Jonathan Quick didn’t need to be all that busy as the Avs were shorthanded with MacKinnon out on Monday, but this was quite the sequence:

NHL Standings update

East (after significant win for Panthers)

West (after Jets beat Coyotes in regulation, etc.)

Scores

BUF 3 – WSH 2 (SO)
WPG 4 – ARI 2
FLA 2 – STL 1
VGK 3 – EDM 2 (OT)
LAK 3 – COL 1

James O’Brien is a writer for Pro Hockey Talk on NBC Sports. Drop him a line at phtblog@nbcsports.com or follow him on Twitter @cyclelikesedins.

Jets’ playoff hopes alive thanks to Connor Hellebuyck

The first half of the 2019-20 NHL season went different than how the Jets expected. Injuries, slow starts offensively, and poor defense have put them outside the Western Conference playoff picture through 51 games.

Hope remains, however. Winnipeg is three points out of a wild card spot and six points behind the Stars for third place in the Central Division. The playoffs remain a reality because of Connor Hellebuyck, who was voted as Vezina Trophy winner in the Professional Hockey Writers Association’s midseason awards.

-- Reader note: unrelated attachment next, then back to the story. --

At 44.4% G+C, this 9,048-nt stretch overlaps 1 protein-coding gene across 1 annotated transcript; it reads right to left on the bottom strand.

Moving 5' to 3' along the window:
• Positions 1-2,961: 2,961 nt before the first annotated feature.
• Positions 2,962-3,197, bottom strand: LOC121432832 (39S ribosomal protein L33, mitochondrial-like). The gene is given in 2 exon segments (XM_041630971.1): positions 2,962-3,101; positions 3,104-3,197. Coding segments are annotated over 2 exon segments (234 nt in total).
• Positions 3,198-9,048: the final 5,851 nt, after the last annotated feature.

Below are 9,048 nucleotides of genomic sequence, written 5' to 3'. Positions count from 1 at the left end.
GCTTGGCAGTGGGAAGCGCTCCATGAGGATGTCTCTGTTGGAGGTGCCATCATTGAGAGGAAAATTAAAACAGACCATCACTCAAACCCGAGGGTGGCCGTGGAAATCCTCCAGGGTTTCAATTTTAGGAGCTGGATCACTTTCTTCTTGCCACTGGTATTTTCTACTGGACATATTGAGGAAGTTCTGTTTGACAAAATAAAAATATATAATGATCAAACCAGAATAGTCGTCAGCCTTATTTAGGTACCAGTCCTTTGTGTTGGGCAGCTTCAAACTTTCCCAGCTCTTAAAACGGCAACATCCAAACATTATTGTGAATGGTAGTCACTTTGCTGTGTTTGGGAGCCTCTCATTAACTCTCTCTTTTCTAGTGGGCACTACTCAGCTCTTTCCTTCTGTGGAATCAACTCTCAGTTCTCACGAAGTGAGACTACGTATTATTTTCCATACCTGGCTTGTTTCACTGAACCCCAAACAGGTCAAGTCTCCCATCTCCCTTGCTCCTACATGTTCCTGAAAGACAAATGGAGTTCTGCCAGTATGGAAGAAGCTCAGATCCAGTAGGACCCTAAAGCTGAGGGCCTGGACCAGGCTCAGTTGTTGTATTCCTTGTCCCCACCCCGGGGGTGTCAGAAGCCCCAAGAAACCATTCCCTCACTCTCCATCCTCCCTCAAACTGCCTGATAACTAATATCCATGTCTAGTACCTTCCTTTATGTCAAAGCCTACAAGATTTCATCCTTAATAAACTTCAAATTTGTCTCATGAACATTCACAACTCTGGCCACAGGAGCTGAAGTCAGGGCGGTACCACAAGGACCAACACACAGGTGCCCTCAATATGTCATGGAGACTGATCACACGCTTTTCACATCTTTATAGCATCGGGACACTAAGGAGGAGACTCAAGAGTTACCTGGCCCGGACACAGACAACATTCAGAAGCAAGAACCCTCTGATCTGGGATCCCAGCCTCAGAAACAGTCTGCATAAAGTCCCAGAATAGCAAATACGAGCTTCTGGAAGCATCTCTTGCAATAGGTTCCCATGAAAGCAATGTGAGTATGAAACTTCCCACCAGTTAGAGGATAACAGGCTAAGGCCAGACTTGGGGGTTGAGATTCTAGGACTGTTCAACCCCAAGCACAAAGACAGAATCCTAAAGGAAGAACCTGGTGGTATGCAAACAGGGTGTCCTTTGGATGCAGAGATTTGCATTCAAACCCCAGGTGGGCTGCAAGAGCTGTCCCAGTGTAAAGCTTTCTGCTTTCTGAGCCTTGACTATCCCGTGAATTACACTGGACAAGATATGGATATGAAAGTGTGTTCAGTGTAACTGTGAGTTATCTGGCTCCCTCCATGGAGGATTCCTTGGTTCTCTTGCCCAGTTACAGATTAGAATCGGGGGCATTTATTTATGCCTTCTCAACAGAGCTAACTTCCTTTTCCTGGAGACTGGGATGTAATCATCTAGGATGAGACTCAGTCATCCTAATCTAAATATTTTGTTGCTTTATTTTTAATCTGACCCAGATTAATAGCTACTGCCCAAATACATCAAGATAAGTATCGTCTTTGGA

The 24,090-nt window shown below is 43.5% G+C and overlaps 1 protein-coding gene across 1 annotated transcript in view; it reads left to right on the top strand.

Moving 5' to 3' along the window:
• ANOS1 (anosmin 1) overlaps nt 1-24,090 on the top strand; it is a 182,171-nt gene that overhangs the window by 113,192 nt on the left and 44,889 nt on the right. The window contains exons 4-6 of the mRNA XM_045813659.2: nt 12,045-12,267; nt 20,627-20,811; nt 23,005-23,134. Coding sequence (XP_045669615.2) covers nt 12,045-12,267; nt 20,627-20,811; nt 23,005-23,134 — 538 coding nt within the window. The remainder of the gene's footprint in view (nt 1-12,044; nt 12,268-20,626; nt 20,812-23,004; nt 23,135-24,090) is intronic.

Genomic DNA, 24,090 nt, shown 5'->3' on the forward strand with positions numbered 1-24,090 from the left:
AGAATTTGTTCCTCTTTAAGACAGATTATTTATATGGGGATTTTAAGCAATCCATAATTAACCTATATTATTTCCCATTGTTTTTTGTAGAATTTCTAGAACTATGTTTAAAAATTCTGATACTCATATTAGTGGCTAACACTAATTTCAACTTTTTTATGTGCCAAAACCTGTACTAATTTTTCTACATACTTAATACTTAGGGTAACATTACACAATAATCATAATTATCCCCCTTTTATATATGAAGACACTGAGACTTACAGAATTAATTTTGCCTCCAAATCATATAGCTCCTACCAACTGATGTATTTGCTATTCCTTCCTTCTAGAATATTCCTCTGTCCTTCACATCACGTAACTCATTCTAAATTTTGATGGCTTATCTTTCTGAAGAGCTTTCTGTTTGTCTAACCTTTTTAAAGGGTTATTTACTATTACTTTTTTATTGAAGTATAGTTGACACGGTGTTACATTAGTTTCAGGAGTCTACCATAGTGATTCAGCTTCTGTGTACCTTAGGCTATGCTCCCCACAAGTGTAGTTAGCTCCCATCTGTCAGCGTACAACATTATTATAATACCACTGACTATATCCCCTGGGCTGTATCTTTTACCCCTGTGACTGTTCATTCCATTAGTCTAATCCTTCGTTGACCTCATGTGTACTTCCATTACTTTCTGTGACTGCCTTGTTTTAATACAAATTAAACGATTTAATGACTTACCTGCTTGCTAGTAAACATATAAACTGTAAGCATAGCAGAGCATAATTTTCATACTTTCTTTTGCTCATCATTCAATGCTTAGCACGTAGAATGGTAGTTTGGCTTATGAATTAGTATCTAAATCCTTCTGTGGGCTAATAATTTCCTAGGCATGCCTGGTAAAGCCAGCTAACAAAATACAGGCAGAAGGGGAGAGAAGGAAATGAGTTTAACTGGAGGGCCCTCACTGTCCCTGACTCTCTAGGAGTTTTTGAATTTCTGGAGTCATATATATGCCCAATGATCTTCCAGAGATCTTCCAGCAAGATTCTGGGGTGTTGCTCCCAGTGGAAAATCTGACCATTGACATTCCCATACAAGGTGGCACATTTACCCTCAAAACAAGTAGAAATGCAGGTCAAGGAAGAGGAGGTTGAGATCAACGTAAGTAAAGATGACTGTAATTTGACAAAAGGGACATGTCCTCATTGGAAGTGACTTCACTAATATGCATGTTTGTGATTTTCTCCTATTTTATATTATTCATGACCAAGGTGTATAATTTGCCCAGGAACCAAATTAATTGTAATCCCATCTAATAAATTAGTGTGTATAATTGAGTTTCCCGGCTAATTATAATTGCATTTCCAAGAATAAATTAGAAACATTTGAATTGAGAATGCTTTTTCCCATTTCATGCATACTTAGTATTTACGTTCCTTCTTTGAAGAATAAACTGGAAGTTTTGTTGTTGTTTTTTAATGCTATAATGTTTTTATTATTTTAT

The 26-year-old Hellebuyck was in St. Louis last weekend attending his second All-Star Game. After a tough first half for the Jets, it was time for a much-needed break, which fell in line with their bye week.

Hellebuyck planned to “turn off the brain” and “put my mind on hold” and rest up for be an important final stretch. Through Thursday, he’s played the third-most minutes (2,318:40) and is the main reason why the Jets’ season hasn’t fallen apart.

“I think this break’s huge,” Hellebuyck said in St. Louis. “I wouldn’t say it’s ever been too much yet because I’ve managed it pretty well, and I’ve been turning my brain off when I need to. Definitely there’s some moments when I needed some rest and I think I got those. I think this is going to be really good for me now to just kind of wipe everything clean and come back right where I started at the beginning of the year.”

Hellebyuck for Vezina